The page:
One conversation I had in particular with someone, she was expressing her dismay at being stuck in … and I think she actually used the word foundationland. I don't think it's my original thought. I just took it and ran with it because I had this huge a-ha moment when she said, "I'm stuck in foundations or foundationland," and I thought, "Wow, I totally get that," because so many people I see are stuck there as well. And I've been there too, so I totally understand how this is becoming a thing. That's what really got me thinking about this idea.

Melissa Breau: To break it down a little more, when we look at it, what are we talking about? Are we talking about making criteria shifts? Are we talking about a failure to generalize behaviors or to train them to fluency? All of those things? What is it that people aren't doing when they get "stuck" in foundationland?

Helene Lawler: That's a great question. It's a little bit of all of those things. It's getting stuck in perfectionism. I think a lot of foundationland is this need to be perfect, this need to make sure we that have all the bases covered.

It's this belief that often happens that "I have to teach X. But before I can teach X, I need to teach Y. And before I can teach Y, I need to teach A, B, and C., and A, B, and C have to be totally fluent. But I can't teach A, B, and C, because I first have to teach Q," and onward down the rabbit hole.

And there's all these little pieces. I know we promote splitting, and I'm a big fan of splitting when I'm teaching a new behavior. But we split our overall end goals into so many tiny little pieces that it becomes that infinite split and we never get to the end goal. And so I think that's one of the big challenges.

Not long ago, a few years ago, people were doing the opposite. I would go to agility and I would see people running their dogs around an agility course with no foundations. The dogs had no idea how to do the obstacles. The handlers didn't have any handling skills. They were luring dogs through weave poles with a piece of cheese or having them run over contact equipment with no training and the dogs were flying off.

So we had one extreme and now we've swing to the other extreme, where people are spending so much time getting the foundations in place that that don't ever even set foot on the trial fields. So I think it's the pendulum just swinging the other way from where we've been for a long time.

Melissa Breau: There's definitely still people out there who fall into that other end of the pendulum.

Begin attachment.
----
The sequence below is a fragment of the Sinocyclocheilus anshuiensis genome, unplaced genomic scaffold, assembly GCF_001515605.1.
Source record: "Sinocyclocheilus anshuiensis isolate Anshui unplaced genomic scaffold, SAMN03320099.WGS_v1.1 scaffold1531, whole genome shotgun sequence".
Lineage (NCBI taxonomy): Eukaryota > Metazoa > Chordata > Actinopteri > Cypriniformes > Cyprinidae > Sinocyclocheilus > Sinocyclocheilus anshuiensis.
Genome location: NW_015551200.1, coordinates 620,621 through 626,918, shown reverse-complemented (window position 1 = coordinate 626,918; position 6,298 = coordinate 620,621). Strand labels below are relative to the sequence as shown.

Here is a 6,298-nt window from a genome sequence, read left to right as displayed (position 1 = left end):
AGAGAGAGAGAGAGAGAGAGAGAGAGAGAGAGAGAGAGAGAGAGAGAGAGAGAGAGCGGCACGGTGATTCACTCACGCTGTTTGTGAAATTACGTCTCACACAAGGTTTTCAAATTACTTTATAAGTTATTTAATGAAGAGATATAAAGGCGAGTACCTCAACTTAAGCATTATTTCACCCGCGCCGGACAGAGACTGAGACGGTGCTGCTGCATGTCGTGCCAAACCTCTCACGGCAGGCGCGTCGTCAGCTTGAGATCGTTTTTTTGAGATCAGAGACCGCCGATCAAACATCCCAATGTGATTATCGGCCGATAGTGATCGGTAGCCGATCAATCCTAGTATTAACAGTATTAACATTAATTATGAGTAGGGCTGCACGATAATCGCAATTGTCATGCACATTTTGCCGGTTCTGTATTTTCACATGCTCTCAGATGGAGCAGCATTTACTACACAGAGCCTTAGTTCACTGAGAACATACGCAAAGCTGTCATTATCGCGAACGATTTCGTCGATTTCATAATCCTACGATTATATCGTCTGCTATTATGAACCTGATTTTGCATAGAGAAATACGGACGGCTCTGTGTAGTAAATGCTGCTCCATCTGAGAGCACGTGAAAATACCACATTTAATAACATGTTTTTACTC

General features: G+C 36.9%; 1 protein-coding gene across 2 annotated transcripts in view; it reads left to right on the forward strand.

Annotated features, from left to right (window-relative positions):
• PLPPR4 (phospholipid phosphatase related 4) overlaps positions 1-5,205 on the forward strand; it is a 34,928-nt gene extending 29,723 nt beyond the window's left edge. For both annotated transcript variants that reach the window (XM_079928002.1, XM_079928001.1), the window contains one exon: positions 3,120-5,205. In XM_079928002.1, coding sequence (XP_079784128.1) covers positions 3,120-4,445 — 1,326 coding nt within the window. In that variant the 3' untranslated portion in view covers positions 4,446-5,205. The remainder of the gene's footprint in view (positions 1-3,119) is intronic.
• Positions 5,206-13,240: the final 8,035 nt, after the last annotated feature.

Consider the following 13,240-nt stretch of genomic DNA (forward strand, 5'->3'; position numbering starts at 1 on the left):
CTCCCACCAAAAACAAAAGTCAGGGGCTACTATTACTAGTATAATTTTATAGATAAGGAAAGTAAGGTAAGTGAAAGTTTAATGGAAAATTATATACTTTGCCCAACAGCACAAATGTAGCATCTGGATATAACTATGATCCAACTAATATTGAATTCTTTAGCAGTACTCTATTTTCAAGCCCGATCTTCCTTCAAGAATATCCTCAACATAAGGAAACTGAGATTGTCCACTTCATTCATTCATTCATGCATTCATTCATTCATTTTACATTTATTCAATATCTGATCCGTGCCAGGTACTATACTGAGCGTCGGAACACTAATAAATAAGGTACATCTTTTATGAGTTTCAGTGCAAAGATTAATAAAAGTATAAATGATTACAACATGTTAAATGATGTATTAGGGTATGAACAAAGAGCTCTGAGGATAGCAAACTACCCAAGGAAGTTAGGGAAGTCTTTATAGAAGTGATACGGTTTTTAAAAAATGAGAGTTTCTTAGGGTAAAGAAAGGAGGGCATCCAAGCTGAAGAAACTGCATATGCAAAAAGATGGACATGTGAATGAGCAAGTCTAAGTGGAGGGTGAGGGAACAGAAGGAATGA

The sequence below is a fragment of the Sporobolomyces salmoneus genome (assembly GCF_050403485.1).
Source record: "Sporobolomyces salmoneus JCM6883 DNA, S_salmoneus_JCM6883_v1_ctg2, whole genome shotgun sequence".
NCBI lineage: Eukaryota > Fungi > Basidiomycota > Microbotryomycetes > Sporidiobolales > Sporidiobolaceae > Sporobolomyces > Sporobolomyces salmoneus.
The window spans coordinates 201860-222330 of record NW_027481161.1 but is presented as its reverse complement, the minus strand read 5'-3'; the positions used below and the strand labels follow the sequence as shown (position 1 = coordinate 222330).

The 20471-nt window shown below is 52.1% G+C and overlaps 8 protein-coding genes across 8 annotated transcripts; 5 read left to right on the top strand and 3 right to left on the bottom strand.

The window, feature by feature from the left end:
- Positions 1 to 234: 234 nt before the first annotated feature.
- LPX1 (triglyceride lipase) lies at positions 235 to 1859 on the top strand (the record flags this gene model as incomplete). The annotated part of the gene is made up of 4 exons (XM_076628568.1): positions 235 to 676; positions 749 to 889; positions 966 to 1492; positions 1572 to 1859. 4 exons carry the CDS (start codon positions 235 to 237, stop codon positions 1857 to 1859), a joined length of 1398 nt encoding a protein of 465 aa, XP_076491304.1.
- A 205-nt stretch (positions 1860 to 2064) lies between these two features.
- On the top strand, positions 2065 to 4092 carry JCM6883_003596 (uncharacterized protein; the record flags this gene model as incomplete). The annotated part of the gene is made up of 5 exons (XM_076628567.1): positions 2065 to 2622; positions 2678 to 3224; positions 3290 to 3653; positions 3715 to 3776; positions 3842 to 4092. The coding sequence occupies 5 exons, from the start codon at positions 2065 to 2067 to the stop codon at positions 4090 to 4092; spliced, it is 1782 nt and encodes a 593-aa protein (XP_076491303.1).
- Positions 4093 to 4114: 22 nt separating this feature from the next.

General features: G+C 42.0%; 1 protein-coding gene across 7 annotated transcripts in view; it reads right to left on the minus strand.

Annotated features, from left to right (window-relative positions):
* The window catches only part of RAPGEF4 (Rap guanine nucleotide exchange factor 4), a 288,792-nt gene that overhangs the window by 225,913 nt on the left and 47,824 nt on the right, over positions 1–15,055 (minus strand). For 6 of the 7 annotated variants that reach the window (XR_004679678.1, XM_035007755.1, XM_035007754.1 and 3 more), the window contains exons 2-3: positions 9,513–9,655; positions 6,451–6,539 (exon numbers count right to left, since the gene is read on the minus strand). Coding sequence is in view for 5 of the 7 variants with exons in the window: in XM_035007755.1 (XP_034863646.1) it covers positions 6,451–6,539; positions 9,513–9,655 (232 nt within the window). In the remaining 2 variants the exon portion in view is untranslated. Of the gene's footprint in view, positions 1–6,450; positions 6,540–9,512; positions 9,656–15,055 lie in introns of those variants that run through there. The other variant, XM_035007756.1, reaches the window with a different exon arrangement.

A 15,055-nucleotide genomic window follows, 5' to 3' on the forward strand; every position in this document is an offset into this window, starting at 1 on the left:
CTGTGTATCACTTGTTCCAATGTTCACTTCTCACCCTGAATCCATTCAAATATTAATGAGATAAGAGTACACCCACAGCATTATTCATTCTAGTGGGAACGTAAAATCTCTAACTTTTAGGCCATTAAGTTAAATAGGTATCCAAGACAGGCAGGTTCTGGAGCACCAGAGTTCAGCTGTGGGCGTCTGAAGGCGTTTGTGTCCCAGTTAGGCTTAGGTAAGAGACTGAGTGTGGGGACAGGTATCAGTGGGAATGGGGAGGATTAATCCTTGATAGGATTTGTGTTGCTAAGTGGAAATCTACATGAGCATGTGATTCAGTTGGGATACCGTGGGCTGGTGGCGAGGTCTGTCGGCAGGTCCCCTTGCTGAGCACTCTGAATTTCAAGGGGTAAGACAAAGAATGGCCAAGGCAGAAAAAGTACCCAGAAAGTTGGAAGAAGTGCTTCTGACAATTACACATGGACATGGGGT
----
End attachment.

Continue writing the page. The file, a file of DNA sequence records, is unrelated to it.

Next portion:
Helene Lawler: Absolutely.

Melissa Breau: Especially in our community, I think we're seeing more and more people who are on this end of the extreme.

Helene Lawler: Yes, and I think part of that is the result of online training. We see all the things. There's so many classes and so much to learn, and then we get stuck with FOMO, fear of missing out, and we end up believing we need to learn all the things.

The other thing, I think, a lot of online training is … and I'm a huge proponent, obviously. It's what I do full time. I love it, and I think it's changed the world of dog training for the better in so many ways. But one of the challenges that we have to overcome is that we see all the things other people are doing and we compare ourselves, and we can get ourselves into paralysis that way. I think there's that contributing factor as well.

Melissa Breau: You have a webinar on this stuff coming up, and you mention in the description that you were trialing at an advanced level, recognized you had some holes in your foundations, and you went back to foundationland and stayed there for three years! I wanted you to share that story.

Helene Lawler: A lot of this stuff I'm talking about, I'm talking about from personal experience. I've been training dogs for … I got my first dog a little over 30 years ago now. I knew nothing about training. I took him to a couple of obedience classes way back then. I knew he was a Border Collie, a very high-energy, full working bred Border Collie, and I learned how to train him basically through complete intuition.

I had a great communication system with this dog. He and I totally clicked. I always said this dog taught me everything that I knew about dog training. I had him for 14 years. I learned everything from my dog. We never did any formal sports, but we did tons of things. I had him very well trained, we had lots of fun together, and I used to teach other people what I did, and so on and so forth.

I got another couple of dogs over the years, and I took lessons and I got into some more formal, structured training. But then I discovered the world of online training, and as I said, I started discovering all the things, and I came across science of learning. I was like, "Whoa, what is that?" ABA and all of this very technical, very scientific approach to training, and I had this complete existential crisis. I was like, "Oh my goodness, I don't know anything about dog training."

I'd been training dogs for over 20 years at this point, and teaching other people, and I just had this big crisis of conscience of, "Oh, there's so much I don't know," and how can I teach other people, and how can I train my own dogs, and how did I ever train a dog out of a paper bag all these years not knowing all these things? I know nothing. I went into complete paralysis mode and overwhelm of all the things I didn't know, and I felt like I have to learn everything before I can take even one more step.